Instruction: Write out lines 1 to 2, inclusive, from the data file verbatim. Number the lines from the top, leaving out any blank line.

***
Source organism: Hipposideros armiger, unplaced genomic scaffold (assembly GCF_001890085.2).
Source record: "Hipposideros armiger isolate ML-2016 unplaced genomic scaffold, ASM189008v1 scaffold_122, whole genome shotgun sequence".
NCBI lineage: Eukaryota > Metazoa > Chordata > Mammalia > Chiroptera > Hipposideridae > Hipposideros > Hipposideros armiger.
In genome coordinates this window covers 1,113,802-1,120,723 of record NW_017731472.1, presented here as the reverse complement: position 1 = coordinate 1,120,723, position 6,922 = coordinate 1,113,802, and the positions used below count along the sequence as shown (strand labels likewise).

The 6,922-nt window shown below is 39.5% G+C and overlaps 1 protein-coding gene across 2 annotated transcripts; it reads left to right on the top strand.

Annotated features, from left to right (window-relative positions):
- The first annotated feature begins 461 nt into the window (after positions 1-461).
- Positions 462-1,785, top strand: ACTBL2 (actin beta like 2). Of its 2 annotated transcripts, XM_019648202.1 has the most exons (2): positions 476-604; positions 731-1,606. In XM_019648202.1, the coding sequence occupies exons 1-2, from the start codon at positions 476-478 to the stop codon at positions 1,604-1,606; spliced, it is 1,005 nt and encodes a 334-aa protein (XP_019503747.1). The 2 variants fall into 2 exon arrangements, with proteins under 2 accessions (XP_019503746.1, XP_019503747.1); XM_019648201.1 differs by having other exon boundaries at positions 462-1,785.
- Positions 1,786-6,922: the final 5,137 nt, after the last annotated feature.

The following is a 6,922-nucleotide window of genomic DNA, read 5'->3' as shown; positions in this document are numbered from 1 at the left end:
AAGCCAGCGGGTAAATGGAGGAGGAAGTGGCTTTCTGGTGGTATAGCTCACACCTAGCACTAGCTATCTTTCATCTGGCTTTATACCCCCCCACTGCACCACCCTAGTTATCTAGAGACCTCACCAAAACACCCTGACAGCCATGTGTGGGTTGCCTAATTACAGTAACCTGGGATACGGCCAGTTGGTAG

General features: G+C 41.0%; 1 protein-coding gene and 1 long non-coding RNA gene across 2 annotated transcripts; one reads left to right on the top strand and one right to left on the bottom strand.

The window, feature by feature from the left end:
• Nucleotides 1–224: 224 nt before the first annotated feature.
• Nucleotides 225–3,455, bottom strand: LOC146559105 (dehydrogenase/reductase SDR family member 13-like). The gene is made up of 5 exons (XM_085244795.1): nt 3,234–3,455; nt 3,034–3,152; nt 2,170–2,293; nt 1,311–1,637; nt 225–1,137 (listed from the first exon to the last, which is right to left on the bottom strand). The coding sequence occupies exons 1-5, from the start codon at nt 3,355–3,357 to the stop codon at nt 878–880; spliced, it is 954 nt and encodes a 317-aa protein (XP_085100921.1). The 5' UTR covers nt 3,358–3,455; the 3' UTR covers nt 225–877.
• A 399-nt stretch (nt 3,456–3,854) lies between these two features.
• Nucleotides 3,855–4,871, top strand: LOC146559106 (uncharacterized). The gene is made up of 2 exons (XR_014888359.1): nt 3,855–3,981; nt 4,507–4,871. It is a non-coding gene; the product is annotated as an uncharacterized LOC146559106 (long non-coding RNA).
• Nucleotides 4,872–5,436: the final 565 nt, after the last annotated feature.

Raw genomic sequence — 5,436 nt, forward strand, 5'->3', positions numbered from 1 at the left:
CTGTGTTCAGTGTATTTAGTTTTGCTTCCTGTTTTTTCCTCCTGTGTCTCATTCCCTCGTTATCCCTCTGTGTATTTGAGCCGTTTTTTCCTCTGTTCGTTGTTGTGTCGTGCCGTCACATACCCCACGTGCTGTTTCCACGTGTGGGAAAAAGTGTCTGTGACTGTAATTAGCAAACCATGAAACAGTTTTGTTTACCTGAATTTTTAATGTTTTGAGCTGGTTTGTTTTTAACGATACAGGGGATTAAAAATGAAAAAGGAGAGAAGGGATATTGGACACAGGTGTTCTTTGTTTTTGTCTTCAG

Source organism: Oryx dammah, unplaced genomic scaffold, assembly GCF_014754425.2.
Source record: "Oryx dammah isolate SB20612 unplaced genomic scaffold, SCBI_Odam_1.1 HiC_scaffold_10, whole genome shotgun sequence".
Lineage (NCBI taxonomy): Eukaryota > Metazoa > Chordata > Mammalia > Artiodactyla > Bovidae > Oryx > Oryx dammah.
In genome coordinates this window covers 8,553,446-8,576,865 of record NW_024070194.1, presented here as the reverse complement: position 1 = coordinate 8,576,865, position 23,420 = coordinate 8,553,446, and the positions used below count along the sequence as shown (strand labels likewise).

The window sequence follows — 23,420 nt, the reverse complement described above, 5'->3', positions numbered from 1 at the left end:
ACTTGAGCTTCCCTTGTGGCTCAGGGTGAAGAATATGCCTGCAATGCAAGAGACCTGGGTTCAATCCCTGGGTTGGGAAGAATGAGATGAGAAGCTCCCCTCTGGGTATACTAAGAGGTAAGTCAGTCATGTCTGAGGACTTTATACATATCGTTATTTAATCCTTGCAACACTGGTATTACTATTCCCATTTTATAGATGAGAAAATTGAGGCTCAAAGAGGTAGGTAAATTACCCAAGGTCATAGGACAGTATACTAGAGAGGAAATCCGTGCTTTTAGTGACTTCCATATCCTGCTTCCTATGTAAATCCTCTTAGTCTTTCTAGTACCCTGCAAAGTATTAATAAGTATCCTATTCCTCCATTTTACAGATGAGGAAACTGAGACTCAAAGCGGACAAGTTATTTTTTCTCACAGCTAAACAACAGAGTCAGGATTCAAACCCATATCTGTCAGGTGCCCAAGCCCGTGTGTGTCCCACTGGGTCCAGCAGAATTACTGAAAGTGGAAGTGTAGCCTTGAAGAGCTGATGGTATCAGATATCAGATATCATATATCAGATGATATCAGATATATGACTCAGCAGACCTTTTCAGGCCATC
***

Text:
Source organism: Hipposideros armiger, unplaced genomic scaffold (assembly GCF_001890085.2).
Source record: "Hipposideros armiger isolate ML-2016 unplaced genomic scaffold, ASM189008v1 scaffold_122, whole genome shotgun sequence".